Comical irony of this ad: it claims to offer us a savior that will end our perceived slavery to technology – in the form of more technology. As jarring as this logic is, it makes complete sense when taken as a prime example of capitalism taking something that could possibly subvert it and twisting it to its advantage. “it can’t attempt to overthrow the tyranny of cellphones, because it is selling a phone” is spot-on – the obvious way to stop your phone from running your life is to get rid of it or at least stop carrying it all the time. This is problematic for capitalism because you can’t sell something that people can already do for free. The decision to address the problem (at least in the mind of the audience) without losing the ability to profit from its root cause is at once terrifyingly effective and par for the course.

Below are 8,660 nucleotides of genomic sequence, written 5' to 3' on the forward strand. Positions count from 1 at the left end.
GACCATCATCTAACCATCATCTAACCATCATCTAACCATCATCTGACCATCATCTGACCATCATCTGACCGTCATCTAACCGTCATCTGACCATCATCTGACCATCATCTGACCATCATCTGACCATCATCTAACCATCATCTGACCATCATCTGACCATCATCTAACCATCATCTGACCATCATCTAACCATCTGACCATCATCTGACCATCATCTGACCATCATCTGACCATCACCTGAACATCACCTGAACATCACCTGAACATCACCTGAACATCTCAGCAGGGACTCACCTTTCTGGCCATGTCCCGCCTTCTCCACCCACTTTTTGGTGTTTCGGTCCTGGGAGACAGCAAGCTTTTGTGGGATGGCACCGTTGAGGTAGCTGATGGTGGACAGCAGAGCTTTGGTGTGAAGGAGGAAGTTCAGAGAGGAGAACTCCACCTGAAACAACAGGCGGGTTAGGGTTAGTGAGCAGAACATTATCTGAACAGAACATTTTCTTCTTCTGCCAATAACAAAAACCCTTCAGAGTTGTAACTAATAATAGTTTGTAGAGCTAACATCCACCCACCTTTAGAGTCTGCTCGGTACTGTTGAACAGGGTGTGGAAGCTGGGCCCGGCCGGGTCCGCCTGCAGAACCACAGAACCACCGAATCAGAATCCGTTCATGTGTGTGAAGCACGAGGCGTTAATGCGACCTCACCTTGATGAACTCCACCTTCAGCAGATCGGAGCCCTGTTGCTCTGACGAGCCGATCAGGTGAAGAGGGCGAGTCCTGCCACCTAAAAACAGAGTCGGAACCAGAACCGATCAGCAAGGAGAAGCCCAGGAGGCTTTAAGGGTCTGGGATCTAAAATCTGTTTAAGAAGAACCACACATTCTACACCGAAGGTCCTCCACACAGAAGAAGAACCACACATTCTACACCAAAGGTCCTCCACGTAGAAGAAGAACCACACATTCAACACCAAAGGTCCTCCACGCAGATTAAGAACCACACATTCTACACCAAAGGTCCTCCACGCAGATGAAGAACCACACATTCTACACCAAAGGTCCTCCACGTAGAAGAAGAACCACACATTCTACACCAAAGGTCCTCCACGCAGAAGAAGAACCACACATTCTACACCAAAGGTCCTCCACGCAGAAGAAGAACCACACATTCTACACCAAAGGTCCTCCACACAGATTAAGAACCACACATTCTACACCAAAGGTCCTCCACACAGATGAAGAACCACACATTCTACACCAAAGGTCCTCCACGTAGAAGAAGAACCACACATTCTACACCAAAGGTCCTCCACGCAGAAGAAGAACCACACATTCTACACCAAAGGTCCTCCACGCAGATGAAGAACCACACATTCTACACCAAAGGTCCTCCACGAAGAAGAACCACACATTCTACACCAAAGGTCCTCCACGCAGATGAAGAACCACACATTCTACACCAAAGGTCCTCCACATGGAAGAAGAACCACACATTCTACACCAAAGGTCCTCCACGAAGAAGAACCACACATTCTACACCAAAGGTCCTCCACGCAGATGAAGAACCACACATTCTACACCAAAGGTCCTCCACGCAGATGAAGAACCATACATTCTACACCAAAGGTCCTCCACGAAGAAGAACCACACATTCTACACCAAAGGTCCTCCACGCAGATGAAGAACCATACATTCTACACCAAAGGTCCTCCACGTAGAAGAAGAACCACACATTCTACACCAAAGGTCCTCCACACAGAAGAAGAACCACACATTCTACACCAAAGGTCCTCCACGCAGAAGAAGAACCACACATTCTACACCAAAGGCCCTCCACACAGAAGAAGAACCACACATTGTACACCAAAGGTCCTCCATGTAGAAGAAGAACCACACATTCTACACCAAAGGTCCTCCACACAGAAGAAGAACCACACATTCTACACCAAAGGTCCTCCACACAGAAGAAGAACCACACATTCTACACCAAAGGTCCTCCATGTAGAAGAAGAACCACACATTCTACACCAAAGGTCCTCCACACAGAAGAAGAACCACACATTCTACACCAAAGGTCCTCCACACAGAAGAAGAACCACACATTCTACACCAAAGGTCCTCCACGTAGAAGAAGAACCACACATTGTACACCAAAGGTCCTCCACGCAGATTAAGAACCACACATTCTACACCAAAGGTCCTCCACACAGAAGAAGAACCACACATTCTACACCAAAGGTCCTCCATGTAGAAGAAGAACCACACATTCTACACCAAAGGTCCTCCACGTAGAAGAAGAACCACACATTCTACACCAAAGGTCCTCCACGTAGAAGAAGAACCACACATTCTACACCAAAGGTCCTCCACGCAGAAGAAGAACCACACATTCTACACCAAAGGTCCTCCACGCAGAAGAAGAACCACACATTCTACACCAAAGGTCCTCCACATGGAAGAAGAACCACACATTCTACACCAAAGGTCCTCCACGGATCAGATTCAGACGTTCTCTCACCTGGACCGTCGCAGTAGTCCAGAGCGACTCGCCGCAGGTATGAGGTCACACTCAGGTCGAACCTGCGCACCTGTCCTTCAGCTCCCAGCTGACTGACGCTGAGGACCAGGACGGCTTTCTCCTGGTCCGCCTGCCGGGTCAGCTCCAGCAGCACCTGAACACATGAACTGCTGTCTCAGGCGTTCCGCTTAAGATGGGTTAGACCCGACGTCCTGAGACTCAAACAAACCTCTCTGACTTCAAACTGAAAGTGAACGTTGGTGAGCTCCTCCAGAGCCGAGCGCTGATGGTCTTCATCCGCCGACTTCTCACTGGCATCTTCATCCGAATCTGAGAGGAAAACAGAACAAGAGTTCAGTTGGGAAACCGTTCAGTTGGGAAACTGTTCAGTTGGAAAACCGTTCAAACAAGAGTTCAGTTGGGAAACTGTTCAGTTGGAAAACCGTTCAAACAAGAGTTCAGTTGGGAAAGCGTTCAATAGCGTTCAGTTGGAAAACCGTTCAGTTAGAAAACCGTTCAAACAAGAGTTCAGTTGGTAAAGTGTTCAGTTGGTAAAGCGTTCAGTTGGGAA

On a slightly different (but hopefully related) tangent, the first part of this commercial can be easily construed as a panopticon. The people on their phones may be “connected” online, but the point the ad makes is how isolated they are in real life. The metaphorical observation tower here is occupied by the few people saying “Really? ” and the viewer watching the ad. The Windows Phone purports to break down the divisive cell walls of this panopticon, but all it’s really selling is the ability to pretend they don’t exist. by Alex Beachum
From Critical commons